In Rick Fredrizzi’s new book, ‘Greenthink: How Profit can Save the Planet‘, the president, CEO and founding chair of the U.S. Green Building Council makes the case for sustainability as an incredible business opportunity. He argues that in the 21st century, “developers, owners and tenants see significant savings and environmental benefits from green buildings, while USGBC members see significant financial returns.”

Globally, some enlightened companies are ‘leveraging the power of sustainability to drive profits’. However, the ongoing battle between some people in the business world and environmentalists continues.

It is common knowledge that in order for our planet to continue to thrive, it is necessary to live and work with the planet. LEED professionals around the world working for Fortune 500 companies, small businesses or blue-collar contractors, are working together in what they believe is a ‘win-win for the economy and the environment.’

These beliefs frequently meet opposition. Often environmental leaders find themselves in disagreement with business leaders. But both sides can work together. An environmental group will monitor carbon emissions for a business in order for it to be perceived as green. However, none of this would happen without the force of law. Without laws, such as the Clean Air Act and Clean Water act, and incentives offered by the government, many businesses do not see the benefit in spending the time and money to focus on the environment and public health.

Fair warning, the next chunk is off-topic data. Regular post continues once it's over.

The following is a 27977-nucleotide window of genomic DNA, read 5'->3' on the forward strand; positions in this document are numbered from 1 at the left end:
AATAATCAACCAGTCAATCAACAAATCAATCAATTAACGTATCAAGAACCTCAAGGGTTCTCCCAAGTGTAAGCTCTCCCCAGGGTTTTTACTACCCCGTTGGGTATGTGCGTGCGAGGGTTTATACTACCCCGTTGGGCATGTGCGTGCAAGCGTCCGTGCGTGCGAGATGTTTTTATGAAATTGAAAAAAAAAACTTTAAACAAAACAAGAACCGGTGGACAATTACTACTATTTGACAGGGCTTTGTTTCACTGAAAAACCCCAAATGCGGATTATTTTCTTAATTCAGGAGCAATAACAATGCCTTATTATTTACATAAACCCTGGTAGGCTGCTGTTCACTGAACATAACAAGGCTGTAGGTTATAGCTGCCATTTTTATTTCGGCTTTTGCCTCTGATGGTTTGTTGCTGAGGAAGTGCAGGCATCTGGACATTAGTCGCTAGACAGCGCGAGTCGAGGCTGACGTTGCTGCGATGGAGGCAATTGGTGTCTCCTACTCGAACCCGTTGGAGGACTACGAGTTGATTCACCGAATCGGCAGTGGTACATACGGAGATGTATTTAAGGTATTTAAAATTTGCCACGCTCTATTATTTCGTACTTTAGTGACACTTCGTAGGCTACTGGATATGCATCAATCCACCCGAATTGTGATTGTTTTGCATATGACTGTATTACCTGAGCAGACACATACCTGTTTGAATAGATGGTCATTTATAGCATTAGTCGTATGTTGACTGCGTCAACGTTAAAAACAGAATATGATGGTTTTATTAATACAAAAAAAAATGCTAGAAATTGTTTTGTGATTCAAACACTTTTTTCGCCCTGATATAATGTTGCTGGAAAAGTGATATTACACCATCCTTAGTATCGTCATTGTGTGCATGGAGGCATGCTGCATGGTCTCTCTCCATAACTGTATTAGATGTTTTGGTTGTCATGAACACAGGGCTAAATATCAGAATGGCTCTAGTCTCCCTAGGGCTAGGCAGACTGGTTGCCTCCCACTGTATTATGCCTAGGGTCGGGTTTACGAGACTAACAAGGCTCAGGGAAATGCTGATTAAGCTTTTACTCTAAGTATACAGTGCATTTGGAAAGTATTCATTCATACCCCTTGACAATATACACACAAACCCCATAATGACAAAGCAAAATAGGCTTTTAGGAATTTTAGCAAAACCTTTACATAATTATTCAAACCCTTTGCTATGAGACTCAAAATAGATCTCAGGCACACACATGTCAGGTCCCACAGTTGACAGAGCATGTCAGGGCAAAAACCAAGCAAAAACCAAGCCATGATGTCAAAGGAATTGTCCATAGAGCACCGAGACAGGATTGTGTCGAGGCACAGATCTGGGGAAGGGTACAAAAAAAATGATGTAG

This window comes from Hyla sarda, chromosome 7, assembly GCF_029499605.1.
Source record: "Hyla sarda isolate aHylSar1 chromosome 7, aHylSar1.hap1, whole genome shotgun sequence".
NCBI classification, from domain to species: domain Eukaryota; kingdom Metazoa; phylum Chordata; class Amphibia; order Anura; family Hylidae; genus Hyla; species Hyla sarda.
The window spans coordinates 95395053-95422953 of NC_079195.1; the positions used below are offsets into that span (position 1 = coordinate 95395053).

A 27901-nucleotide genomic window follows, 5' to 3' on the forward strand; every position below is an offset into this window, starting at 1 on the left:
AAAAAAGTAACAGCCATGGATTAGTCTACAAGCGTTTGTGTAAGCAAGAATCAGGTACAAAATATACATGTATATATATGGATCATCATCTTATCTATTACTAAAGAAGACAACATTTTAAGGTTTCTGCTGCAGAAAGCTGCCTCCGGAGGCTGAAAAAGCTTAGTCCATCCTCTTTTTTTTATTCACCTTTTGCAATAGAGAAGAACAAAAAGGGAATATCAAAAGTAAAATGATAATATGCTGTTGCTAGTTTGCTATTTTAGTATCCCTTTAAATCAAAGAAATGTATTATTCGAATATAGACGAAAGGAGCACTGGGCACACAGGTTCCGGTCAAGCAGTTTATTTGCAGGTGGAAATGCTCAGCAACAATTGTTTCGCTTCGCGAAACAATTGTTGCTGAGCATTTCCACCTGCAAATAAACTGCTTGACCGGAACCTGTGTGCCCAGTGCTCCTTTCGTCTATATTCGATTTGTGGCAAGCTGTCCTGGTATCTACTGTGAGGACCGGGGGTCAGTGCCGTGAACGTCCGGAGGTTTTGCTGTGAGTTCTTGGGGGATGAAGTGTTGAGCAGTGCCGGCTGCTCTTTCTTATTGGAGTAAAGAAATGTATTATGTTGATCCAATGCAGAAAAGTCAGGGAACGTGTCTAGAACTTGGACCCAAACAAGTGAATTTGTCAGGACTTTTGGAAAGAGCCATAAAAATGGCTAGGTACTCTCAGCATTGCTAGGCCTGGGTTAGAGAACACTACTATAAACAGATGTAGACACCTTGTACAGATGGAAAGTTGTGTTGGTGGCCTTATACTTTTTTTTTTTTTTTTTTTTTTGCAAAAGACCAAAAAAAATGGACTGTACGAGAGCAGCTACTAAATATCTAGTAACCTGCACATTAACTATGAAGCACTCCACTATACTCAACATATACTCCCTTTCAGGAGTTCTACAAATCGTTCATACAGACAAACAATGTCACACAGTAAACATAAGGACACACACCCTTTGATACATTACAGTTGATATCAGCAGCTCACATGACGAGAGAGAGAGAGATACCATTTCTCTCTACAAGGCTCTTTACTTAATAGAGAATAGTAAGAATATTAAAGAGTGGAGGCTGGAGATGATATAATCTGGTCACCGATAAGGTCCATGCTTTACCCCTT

This battle has brought on many difficult choices. Which is why it is no surprise that lawmakers cannot balance –competing priorities. What does need to change is the old saying, ‘What’s bad for the environment is good for the economy, and vice versa.’ There are many examples of environmental disasters impacting the private sector: increased storms, pollution, and droughts. Did you know air pollution is an economic health risk?

Fedrizzi states, “It is painfully clear to me that we’re in the midst of a global environmental depression.” If the world’s antiquated way of thinking doesn’t change, this will continue to worsen. Both worlds can come together to fight against their common enemies: waste, inefficiency, pollution, climate change, resource scarcity, and environmental degradation. This common outlook, referred to as greenthink, occurs when businesses, environmentalist and others combine environmental and economic principles so all will benefit.